• Ensuring patient safety through maintaining accurate, up-to-date documentation
  • Appropriate use of equipment
  • Infection prevention and control

The NMC code (2008b) is introduced and discussed in relation to duty of care, consent, confidentiality, accountability, communication, feedback and the recording of observations. The concepts of dignity, autonomy and respect are also addressed and demonstrated through the use of language, facilitation of choice, appropriate physical contact and minimal exposure of the patient.

The importance of record keeping (NMC, 2009) is established using local NHS documentation, which helps students become familiar with it and record their findings during simulated scenarios. When students use the modified early warning system (MEWS) chart, they are provided with the opportunity to record vital signs and are introduced to a system for identifying patients who are deteriorating.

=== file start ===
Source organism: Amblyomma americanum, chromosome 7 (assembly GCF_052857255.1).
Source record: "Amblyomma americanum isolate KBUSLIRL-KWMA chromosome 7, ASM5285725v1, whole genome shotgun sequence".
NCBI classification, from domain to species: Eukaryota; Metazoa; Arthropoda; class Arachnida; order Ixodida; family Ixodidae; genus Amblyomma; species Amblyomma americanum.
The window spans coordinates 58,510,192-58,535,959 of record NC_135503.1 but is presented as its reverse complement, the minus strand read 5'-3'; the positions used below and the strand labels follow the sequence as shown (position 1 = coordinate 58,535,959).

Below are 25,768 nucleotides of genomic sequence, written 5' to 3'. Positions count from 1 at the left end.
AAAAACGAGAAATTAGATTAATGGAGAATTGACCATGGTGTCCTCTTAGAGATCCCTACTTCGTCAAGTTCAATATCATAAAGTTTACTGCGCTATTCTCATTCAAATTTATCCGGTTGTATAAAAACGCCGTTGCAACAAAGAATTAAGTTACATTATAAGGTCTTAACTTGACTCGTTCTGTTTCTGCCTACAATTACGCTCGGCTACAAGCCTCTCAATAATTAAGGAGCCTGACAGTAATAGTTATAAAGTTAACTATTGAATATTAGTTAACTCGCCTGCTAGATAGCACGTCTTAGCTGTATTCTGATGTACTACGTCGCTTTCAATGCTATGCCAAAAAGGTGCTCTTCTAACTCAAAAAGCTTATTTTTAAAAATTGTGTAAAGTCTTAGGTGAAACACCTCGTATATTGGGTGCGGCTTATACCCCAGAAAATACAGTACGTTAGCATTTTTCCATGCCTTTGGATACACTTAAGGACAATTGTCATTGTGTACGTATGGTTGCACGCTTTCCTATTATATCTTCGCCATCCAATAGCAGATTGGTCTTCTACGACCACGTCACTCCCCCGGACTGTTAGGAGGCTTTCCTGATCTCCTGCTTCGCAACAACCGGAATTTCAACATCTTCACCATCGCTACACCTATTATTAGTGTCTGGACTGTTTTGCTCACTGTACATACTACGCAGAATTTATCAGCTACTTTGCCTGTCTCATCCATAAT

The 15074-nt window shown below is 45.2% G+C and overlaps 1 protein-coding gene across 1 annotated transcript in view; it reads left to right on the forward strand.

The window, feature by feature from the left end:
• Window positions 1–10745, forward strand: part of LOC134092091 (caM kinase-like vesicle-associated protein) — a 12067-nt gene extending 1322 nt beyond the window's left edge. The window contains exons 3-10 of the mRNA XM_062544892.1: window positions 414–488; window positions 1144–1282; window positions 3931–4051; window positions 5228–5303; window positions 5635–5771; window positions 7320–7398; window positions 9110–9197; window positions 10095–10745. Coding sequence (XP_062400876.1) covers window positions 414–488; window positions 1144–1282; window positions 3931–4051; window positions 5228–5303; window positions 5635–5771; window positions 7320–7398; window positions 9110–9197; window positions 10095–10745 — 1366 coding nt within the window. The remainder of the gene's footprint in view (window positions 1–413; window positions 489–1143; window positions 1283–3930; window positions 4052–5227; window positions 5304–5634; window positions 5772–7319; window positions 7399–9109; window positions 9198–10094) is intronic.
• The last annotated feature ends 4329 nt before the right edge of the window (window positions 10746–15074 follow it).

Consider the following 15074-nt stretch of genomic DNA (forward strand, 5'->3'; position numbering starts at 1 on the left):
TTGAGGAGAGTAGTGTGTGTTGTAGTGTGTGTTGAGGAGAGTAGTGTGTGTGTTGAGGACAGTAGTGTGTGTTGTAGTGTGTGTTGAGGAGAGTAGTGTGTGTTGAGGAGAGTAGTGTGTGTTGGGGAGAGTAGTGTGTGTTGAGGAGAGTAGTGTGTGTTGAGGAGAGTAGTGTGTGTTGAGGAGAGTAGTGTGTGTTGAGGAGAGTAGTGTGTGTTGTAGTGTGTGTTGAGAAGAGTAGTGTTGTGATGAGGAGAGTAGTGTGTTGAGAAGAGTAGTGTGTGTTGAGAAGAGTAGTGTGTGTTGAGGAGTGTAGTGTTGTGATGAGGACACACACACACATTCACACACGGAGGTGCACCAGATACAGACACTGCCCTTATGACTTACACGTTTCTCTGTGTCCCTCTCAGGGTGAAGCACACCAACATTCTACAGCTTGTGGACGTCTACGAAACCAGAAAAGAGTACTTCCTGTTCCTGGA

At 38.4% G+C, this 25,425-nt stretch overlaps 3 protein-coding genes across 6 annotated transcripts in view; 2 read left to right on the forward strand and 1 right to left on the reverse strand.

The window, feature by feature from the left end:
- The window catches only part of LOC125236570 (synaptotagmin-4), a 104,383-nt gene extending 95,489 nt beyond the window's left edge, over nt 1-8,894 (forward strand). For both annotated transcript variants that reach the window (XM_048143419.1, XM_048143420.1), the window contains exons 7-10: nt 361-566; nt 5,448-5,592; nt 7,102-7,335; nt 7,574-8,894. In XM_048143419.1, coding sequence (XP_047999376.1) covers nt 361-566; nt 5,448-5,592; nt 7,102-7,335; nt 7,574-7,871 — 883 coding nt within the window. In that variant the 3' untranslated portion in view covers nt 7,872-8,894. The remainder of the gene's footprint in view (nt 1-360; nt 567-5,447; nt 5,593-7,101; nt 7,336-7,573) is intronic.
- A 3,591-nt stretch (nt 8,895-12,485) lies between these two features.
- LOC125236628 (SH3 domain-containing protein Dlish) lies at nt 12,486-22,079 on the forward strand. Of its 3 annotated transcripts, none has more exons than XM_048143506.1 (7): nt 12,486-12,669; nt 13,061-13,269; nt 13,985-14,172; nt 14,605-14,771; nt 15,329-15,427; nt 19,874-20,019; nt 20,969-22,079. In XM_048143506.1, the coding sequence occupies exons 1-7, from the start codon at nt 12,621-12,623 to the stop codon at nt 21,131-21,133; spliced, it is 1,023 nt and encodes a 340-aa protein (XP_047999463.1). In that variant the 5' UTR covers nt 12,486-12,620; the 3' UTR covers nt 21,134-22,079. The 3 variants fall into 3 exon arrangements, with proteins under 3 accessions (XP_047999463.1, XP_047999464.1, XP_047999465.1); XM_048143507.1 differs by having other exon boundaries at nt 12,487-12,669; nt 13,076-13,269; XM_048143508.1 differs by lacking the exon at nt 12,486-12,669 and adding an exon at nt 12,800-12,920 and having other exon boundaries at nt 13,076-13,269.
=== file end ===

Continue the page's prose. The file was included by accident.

According to the National Institute for Health and Care Excellence (2007), these vital signs and associated documentation need to be “carried out well and recorded well”. Absence of findings or errors in the documentation may imply a lack of knowledge or lack of observations, leading to patient safety issues. The documentation should provide an insight into the patient’s condition, at the date and time recorded, to enable the next professional to compare their observations with previous results and provide an accurate record of the patient’s current health status and any changes that have occurred.